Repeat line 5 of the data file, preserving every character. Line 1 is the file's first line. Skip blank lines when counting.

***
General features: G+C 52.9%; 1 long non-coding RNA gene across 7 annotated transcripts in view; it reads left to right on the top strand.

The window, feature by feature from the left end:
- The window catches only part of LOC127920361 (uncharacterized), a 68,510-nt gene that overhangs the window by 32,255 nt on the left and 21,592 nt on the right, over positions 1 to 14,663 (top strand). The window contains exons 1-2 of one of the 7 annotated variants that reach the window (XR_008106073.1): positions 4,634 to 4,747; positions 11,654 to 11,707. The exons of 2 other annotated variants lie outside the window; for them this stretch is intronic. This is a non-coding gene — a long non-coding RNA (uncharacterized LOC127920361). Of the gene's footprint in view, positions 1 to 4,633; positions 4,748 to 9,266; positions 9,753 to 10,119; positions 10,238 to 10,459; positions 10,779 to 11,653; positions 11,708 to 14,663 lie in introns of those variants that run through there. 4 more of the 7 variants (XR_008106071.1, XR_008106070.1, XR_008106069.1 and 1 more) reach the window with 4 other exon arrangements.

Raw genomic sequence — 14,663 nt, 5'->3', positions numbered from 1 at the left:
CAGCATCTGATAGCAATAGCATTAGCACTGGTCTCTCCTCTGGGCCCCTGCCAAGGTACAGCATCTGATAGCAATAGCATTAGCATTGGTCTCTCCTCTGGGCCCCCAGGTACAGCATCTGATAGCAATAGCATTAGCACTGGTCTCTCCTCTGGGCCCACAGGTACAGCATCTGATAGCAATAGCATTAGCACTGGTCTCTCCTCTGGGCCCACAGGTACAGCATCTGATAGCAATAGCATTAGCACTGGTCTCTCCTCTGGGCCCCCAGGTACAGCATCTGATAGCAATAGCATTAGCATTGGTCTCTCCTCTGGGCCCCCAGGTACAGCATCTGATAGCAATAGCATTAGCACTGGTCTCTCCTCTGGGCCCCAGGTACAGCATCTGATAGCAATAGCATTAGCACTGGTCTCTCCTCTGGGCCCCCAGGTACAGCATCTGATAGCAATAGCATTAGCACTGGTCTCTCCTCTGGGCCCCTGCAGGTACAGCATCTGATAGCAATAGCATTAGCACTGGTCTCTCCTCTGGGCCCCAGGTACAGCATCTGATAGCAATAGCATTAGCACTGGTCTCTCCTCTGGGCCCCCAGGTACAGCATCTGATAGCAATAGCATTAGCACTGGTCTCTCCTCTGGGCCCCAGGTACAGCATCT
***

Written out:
CAGCATCTGATAGCAATAGCATTAGCACTGGTCTCTCCTCTGGGCCCCTGCCAAGGTACAGCATCTGATAGCAATAGCATTAGCATTGGTCTCTCCTCTGGGCCCCCAGGTACAGCATCTGATAGCAATAGCATTAGCACTGGTCTCTCCTCTGGGCCCACAGGTACAGCATCTGATAGCAATAGCATTAGCACTGGTCTCTCCTCTGGGCCCACAGGTACAGCATCTGATAGCAATAGCATTAGCACTGGTCTCTCCTCTGGGCCCCCAGGTACAGCATCTGATAGCAATAGCATTAGCATTGGTCTCTCCTCTGGGCCCCCAGGTACAGCATCTGATAGCAATAGCATTAGCACTGGTCTCTCCTCTGGGCCCCAGGTACAGCATCTGATAGCAATAGCATTAGCACTGGTCTCTCCTCTGGGCCCCCAGGTACAGCATCTGATAGCAATAGCATTAGCACTGGTCTCTCCTCTGGGCCCCTGCAGGTACAGCATCTGATAGCAATAGCATTAGCACTGGTCTCTCCTCTGGGCCCCAGGTACAGCATCTGATAGCAATAGCATTAGCACTGGTCTCTCCTCTGGGCCCCCAGGTACAGCATCTGATAGCAATAGCATTAGCACTGGTCTCTCCTCTGGGCCCCAGGTACAGCATCT